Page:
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Freeport wrestles with fire department Issues

Dec 19th, 2013 | 0

By BEN GRAFTON
In the first order of business at the Freeport City Council meeting of Dec. 9, Planner Latilda Hughes asked the Council for a resolution of approval for transmittal of the LSA-02 amendments to the city’s Comprehensive Plan. The Council approved the request.
Hughes made a similar request to approve advertising and special meetings for the public readings of LSA-01, the military sustainability portion of the Comprehensive Plan, so that the due date for submission can be met. The Council approved the request and set the first special meeting on Jan. 6 and the second on Jan. 23, 2014.
A request was then made by Hughes for approval of advertising and setting a date for the first reading of the annexation ordinance for the Cuchens property. This was approved and the reading set for Jan. 6, 2014.
Fire Chief Chad Harrell delivered a brief report on department operations. He noted that restricting calls to within the city limits reduces their number to about one-half of the previous level. Calls included 21 medical responses, two structure fires and four outside fires. There was no fire hydrant maintenance. There were 130 training hours logged and the department participated in an “active shooter” training session.
Councilwoman Janice McLean reported that, because of budgetary restrictions, methods of reducing fire department costs must be adopted. One option would be cutting salaries, a major expense item. Some firefighters have suggested that transferring the department to Walton County could be an option. Contributing to the budget problem, the county is calling on Freeport as the first responder for some calls outside of the city limits and this adds to Freeport’s operating costs.
Councilman Harold Taunton asked that a workshop meeting be scheduled to thoroughly review and resolve the fire department financial problem.
Homeowner, Sid Hollington of the Portland area, which was formerly served by the Freeport Fire Department, but which is now served by Walton County, reported that his insurance costs have risen by $1,200 because of the change. The county’s high ISO rating is said to be the cause of the increase. The implication is that others now covered by county fire services may face similar increases.
In general discussion it was pointed out that if the city cannot solve its fire department budget problem, the service level will suffer and the possibility of a sharp rise in ISO rating and insurance costs for city residents will occur.
Cliff Knauer of Preble-Rish gave a progress update for the water system model. There is good analysis on areas within the city limit, but that additional data on line sizes is needed. He also indicated that a meeting on sewer model issues is needed.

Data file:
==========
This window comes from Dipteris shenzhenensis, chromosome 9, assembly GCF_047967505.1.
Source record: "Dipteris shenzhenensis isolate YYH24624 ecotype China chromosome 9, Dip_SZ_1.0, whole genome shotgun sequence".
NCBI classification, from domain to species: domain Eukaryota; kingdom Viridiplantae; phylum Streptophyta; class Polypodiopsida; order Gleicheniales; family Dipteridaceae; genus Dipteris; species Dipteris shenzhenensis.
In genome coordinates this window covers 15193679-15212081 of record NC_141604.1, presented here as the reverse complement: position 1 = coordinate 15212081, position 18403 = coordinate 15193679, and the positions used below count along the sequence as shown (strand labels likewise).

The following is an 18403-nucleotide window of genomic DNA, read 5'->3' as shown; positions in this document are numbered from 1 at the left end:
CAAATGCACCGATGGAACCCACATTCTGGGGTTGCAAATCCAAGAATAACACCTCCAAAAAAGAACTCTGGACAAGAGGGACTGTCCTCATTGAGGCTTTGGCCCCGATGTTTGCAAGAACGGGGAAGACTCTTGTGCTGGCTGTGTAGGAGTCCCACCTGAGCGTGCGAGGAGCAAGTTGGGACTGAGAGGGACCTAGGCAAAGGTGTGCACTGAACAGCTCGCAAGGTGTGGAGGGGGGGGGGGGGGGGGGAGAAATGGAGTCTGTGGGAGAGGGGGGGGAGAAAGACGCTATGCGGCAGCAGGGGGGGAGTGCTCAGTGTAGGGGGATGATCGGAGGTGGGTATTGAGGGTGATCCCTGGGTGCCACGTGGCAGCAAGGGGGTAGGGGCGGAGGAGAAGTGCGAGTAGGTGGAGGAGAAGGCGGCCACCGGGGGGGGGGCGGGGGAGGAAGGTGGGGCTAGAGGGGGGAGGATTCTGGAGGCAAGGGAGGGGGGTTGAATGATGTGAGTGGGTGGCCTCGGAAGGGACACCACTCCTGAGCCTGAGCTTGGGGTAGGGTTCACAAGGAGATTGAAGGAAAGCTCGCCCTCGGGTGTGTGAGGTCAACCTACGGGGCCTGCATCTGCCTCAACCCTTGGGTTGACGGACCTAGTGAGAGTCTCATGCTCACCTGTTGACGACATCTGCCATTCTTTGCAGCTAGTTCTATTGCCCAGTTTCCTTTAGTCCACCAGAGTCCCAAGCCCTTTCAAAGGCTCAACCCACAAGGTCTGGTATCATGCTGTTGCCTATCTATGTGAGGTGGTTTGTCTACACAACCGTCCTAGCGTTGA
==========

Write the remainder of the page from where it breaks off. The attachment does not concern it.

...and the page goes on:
Praestare Engineering reported that 75 percent of the required utility line relocations for the U.S. 331 work are, “…in the ground, right…” However, utility line relocation work is not done every day and a lot of the work is having to be repeated. Some of the old lines being relocated are so far underground that they are abandoned in place. Salvaged pipe is being transferred to the sewage plant.
Melton Terrell gave a short summary of Boy Scout recruiting work. He said, “Within a short period 50 kids have made contact. Phones are ringing off the hook.” A lot of scoutmaster training must be done. The city will not be liable for scout activities. He wants to take den meetings out of the homes and would like to have access to the Community Center for weekly den meetings which may last from one to three hours. The Council approved, subject to conflicts that may arise, a waiver of fees for use of the Community Center.
City Clerk Robin Haynes reported that there has been a lack of applications for the open licensed water operator job and asked the Council for authority to get information about water operator services supplied by engineering companies such as CH2M Hill. The Council approved the request.
The Council approved purchase of one new truck for the water department from a Florida contract dealer in Crestview.
Mayor Russ Barley reported that the city was getting calls every day from people wanting to hook up to the sewer system. The problem is that the total impact fee of $6,500 is more than people can pay. Barley asked for and received approval to set up a system that calls for a $2,000 down payment with the balance to be paid over a period of 10 years.
Freeport has become eligible to have a seat on the Northwest Florida Planning Council. A resolution supporting a Council person to fill that opening is needed. The Council approved a resolution. Councilwoman Elizabeth Brannon was appointed the city’s representative.

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